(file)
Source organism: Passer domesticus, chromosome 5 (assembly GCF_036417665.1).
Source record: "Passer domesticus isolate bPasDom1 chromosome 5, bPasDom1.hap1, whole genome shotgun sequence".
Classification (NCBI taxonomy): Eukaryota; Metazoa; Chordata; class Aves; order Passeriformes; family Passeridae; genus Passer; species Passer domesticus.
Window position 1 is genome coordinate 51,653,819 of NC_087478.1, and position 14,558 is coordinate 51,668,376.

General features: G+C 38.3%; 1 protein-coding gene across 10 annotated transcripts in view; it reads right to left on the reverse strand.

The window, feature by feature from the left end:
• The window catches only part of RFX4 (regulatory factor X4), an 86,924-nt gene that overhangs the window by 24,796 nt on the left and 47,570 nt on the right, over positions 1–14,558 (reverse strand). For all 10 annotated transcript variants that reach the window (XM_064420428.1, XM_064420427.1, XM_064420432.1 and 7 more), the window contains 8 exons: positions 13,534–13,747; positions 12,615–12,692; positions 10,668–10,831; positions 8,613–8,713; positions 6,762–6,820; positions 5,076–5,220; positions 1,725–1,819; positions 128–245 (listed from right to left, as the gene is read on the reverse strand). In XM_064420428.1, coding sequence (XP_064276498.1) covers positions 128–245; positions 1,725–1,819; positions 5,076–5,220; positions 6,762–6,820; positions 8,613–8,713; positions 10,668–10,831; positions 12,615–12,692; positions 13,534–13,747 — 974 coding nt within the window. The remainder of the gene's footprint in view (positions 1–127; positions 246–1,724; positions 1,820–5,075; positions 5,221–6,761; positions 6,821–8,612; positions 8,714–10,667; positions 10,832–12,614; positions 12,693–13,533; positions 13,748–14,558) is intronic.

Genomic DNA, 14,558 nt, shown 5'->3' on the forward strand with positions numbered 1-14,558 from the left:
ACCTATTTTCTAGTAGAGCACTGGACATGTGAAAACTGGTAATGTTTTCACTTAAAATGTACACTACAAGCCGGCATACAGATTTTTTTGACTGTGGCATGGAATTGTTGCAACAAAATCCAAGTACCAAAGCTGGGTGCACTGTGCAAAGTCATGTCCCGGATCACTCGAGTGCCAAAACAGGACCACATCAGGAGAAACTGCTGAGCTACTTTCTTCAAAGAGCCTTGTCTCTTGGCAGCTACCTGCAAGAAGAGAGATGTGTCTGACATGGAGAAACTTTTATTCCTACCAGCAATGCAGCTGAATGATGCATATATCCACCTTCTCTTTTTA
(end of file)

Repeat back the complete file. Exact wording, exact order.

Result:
Source organism: Passer domesticus, chromosome 5 (assembly GCF_036417665.1).
Source record: "Passer domesticus isolate bPasDom1 chromosome 5, bPasDom1.hap1, whole genome shotgun sequence".
Classification (NCBI taxonomy): Eukaryota; Metazoa; Chordata; class Aves; order Passeriformes; family Passeridae; genus Passer; species Passer domesticus.
Window position 1 is genome coordinate 51,653,819 of NC_087478.1, and position 14,558 is coordinate 51,668,376.

General features: G+C 38.3%; 1 protein-coding gene across 10 annotated transcripts in view; it reads right to left on the reverse strand.

The window, feature by feature from the left end:
• The window catches only part of RFX4 (regulatory factor X4), an 86,924-nt gene that overhangs the window by 24,796 nt on the left and 47,570 nt on the right, over positions 1–14,558 (reverse strand). For all 10 annotated transcript variants that reach the window (XM_064420428.1, XM_064420427.1, XM_064420432.1 and 7 more), the window contains 8 exons: positions 13,534–13,747; positions 12,615–12,692; positions 10,668–10,831; positions 8,613–8,713; positions 6,762–6,820; positions 5,076–5,220; positions 1,725–1,819; positions 128–245 (listed from right to left, as the gene is read on the reverse strand). In XM_064420428.1, coding sequence (XP_064276498.1) covers positions 128–245; positions 1,725–1,819; positions 5,076–5,220; positions 6,762–6,820; positions 8,613–8,713; positions 10,668–10,831; positions 12,615–12,692; positions 13,534–13,747 — 974 coding nt within the window. The remainder of the gene's footprint in view (positions 1–127; positions 246–1,724; positions 1,820–5,075; positions 5,221–6,761; positions 6,821–8,612; positions 8,714–10,667; positions 10,832–12,614; positions 12,693–13,533; positions 13,748–14,558) is intronic.

Genomic DNA, 14,558 nt, shown 5'->3' on the forward strand with positions numbered 1-14,558 from the left:
ACCTATTTTCTAGTAGAGCACTGGACATGTGAAAACTGGTAATGTTTTCACTTAAAATGTACACTACAAGCCGGCATACAGATTTTTTTGACTGTGGCATGGAATTGTTGCAACAAAATCCAAGTACCAAAGCTGGGTGCACTGTGCAAAGTCATGTCCCGGATCACTCGAGTGCCAAAACAGGACCACATCAGGAGAAACTGCTGAGCTACTTTCTTCAAAGAGCCTTGTCTCTTGGCAGCTACCTGCAAGAAGAGAGATGTGTCTGACATGGAGAAACTTTTATTCCTACCAGCAATGCAGCTGAATGATGCATATATCCACCTTCTCTTTTTA